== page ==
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National Trio Day honors outstanding students

Feb. 28, 2006
By Jessica Zibbel

Ohio University honored outstanding students on Feb. 18 at the National Trio Day celebration in Walter Hall Rotunda. Involved in one of three Ohio University Trio programs, the students proved themselves to faculty, staff and the community, while demonstrating the desire to work towards a promising future.

Photos by Rick Fatica"Trio gives students additional encouragement," Ohio University Provost Kathy Krendl said. "It institutes diversity and helps first-generation college students to socialize. Trio provides an opportunity for students to make difficult transitions with the help of others, providing a strong support network."

Michael Spencer, of Washington D.C., is this year's "CAP Trio Achiever." After graduating from Ohio University, Spencer enrolled in The Ohio State University's law school. Currently he is leading a symposium with numerous prestigious publications.

"An obstacle is an opportunity," he said to the audience. "It's not how many degrees or how much money you make, but whether you can take an opportunity and seize it."

Spencer has worked on improving laws in Capetown, South Africa, and uses himself as an example of lessons learned along the way to achieve a dream. His advice to students includes visualizing the life a person wants and deciding what will be needed to get there. He also suggested never letting a person tell you what you can't do, being resourceful and proactive, knowing that money isn't everything and realizing that an education is more then a degree.

Photos by Rick FaticaThe College Adjustment Program (CAP) is designed for undergraduate students and focuses on promoting success and college completion. CAP offers free tutoring, special courses designed to enhance study skills, academic advising, counseling, computer help, study tables, math lab and peer advising.

This year's "Upward Bound Trio Achiever" was chosen from more than 80 students. "Simone Savannah is the portrait of a person who will succeed not because we say so, but because she wants to," Director of Upward Bound Ayanna Jordan said.

Savannah is a senior at Columbus Africentric Secondary School. The Trio program helped her to network and learn about herself. "Upward Bound helped me to meet people, develop study skills, and build confidence," she said. Savannah plans to attend college upon graduation, majoring in communications or creative writing.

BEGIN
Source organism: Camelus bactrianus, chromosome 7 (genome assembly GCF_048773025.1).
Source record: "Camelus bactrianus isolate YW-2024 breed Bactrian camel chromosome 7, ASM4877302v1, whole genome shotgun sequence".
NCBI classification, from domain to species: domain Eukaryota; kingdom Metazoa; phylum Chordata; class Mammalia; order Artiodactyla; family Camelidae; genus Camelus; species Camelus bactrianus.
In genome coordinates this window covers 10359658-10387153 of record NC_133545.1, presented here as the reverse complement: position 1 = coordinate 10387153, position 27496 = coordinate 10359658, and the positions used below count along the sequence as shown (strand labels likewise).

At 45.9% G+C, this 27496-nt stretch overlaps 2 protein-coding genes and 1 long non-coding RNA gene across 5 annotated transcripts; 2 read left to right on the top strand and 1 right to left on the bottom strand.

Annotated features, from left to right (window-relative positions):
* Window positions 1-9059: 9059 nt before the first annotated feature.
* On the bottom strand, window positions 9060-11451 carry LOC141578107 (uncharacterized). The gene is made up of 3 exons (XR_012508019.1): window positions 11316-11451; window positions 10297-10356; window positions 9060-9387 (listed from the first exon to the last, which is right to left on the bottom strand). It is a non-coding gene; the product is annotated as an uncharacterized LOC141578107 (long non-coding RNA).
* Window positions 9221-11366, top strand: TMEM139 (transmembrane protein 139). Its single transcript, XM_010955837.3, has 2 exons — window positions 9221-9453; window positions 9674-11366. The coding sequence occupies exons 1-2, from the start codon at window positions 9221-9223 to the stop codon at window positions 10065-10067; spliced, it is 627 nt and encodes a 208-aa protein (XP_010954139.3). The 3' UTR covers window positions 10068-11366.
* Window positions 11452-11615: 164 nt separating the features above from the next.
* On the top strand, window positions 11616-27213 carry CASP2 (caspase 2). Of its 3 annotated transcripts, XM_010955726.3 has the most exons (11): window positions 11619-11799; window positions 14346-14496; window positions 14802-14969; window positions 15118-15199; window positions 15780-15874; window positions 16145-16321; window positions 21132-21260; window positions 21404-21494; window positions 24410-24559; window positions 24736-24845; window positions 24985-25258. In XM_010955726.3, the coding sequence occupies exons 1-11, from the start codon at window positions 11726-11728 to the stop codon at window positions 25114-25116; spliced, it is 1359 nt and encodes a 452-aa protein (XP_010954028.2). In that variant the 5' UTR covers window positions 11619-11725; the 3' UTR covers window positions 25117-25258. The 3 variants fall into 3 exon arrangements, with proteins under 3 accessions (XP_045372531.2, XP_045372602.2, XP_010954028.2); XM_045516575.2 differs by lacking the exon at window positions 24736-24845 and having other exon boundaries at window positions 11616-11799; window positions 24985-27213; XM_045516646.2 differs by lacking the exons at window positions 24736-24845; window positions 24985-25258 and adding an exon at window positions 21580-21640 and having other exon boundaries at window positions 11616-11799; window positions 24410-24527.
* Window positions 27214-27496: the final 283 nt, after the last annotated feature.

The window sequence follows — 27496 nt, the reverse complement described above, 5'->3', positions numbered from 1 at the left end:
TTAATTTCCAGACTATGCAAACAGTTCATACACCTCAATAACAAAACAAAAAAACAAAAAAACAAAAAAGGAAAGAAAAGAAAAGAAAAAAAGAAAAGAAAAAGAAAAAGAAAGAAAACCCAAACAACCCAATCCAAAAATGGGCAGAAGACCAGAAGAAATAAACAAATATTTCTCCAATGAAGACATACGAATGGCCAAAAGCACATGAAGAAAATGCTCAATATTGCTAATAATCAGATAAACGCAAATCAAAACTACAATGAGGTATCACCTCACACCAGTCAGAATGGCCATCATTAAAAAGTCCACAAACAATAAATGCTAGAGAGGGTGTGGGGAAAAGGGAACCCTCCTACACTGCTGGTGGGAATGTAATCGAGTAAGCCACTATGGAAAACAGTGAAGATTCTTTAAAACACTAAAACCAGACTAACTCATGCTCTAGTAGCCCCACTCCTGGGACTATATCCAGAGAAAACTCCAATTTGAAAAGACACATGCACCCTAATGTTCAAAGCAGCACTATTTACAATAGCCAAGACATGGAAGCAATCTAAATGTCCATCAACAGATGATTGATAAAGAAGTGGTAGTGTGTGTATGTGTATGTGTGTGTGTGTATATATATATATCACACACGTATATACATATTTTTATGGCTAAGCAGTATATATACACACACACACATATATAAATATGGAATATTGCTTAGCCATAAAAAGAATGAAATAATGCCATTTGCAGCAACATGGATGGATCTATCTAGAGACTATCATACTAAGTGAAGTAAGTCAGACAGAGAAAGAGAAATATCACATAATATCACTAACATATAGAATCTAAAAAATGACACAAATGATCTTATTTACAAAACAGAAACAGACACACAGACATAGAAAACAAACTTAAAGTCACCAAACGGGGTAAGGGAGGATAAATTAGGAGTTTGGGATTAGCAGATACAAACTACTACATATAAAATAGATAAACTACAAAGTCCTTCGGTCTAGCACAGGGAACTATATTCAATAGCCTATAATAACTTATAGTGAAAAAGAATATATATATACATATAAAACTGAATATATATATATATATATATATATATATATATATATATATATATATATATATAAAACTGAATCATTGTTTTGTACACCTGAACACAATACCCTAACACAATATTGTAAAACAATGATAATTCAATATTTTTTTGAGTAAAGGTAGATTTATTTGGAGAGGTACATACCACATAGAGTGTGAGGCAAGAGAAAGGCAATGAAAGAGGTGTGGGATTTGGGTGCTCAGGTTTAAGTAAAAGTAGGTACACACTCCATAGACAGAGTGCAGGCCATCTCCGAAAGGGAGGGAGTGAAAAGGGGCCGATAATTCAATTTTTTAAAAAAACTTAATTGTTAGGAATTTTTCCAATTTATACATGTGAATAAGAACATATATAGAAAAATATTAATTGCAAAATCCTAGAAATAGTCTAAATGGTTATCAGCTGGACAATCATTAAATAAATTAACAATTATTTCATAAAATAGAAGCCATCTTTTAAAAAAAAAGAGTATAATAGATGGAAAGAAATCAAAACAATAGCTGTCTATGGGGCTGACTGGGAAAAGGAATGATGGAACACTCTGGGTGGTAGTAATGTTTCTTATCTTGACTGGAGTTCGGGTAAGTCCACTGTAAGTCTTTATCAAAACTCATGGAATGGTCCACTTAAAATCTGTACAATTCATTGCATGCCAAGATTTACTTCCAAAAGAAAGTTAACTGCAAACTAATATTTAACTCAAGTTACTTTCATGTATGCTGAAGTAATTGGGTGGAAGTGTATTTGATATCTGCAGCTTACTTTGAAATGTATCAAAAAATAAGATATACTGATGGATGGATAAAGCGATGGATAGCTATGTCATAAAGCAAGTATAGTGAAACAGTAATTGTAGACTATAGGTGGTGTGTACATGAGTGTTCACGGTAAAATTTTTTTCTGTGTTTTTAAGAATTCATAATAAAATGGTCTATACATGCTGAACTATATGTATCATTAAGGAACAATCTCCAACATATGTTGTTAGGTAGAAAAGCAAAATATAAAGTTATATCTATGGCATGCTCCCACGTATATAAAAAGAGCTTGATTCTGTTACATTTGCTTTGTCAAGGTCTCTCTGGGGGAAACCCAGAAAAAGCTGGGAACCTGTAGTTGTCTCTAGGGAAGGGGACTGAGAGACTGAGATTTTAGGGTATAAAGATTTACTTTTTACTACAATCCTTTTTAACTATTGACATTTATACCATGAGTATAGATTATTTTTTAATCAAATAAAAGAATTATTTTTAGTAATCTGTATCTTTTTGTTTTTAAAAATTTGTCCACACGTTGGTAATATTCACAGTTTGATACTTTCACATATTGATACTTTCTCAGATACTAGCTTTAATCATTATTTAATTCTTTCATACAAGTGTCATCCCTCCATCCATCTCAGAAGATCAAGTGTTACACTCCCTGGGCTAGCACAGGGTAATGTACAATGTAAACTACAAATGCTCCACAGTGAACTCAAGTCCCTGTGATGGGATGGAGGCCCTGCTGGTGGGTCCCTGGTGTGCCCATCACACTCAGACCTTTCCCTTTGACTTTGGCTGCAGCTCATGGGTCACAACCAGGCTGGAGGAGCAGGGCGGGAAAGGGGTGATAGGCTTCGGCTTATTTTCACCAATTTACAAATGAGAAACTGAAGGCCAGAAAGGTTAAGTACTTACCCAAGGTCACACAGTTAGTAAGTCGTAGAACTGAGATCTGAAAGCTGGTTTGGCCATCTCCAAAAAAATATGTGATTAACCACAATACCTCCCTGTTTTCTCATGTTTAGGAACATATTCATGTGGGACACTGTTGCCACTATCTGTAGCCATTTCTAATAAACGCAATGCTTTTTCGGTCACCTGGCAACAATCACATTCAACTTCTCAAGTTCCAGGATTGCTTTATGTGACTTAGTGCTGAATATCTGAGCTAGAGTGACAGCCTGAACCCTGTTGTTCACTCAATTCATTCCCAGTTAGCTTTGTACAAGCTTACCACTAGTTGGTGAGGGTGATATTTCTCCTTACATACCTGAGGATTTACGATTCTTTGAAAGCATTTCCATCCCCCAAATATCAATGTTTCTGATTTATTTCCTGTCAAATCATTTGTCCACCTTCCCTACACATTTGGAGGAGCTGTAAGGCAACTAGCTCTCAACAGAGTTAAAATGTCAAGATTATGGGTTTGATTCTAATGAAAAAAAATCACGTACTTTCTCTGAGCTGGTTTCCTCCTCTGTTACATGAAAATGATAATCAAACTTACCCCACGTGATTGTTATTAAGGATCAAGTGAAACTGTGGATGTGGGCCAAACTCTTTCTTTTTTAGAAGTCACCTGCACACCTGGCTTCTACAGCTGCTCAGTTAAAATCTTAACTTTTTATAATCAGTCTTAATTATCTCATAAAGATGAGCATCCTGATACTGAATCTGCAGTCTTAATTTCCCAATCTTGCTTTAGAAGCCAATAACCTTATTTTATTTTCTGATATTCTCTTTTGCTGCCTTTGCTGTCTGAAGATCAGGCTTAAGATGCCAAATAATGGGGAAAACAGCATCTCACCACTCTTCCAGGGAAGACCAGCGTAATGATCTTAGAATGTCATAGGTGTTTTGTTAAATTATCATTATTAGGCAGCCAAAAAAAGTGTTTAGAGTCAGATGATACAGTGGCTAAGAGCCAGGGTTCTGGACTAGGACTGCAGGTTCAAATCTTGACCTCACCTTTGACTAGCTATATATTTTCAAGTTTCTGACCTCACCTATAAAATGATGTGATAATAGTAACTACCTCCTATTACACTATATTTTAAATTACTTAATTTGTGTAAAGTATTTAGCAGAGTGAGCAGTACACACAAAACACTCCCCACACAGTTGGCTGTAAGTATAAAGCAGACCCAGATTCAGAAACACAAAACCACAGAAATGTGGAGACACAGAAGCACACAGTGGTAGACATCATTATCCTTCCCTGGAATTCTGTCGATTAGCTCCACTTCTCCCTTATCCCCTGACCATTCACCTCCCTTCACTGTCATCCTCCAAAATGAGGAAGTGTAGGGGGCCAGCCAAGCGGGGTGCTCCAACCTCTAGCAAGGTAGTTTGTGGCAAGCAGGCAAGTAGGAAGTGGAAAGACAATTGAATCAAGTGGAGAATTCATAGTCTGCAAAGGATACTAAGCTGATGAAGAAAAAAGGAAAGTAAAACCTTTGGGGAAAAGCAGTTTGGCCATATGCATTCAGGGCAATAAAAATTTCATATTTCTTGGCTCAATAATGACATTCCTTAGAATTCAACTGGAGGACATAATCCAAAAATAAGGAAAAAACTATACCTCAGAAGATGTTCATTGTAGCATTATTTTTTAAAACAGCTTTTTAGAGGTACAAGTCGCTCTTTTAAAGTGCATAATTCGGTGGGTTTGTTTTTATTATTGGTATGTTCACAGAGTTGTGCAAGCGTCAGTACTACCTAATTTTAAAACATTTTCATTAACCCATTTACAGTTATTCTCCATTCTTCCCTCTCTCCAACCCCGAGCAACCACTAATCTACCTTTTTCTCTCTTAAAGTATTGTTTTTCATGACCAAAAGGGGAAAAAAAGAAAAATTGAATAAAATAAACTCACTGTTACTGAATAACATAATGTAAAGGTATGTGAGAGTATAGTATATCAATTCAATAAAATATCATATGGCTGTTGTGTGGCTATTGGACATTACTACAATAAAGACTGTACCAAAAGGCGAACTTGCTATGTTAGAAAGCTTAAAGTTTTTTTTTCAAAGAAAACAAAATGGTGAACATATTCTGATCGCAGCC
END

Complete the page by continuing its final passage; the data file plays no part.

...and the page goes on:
The Upward Bound Program recruits and provides educational, social, and cultural services to potential first-generation college students from 15 high schools in Southeast Ohio. Participants are given opportunities to enhance academic skills necessary to complete high school and to prepare for college.

Scarlett Tudor, who graduated last June from Ohio University, and is enrolled in the graduate program for integrated biology is the "McNair Trio Achiever." She is currently studying the sexual selection in swordtail fish.

Photos by Rick Fatica"The McNair program helped me financially," she said. "It supplied money for summer research that allowed me to stay in the lab and concentrate on my work instead of getting a summer job. It also helped me to get organized, take trips to conferences and assisted with my presentations."

The McNair Scholars Program is designed to prepare students for success as graduate students, professors and professional researchers. As undergraduates, students participate in a two-year undergraduate research program with intensive summer components, while establishing important scholarly and professional contacts.

Ohio University's three TRIO programs, Upward Bound, the College Adjustment Program, and the McNair Scholars Program, are designed to help students to prepare for their next steps in higher education. TRIO programs at Ohio University have served more than 5,000 students.

Since 1964, TRIO programs across the America have helped more than 10.5 million students further their education goals and improve their quality of life. TRIO programs aim to serve first-generation, low-income, disabled and other underrepresented students. The programs provide services that are not otherwise available to those students.

Jessica Zibbel is a student writer in the Office of Communications and Marketing.

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Published: Mar 14, 2006 12:00:00 AM
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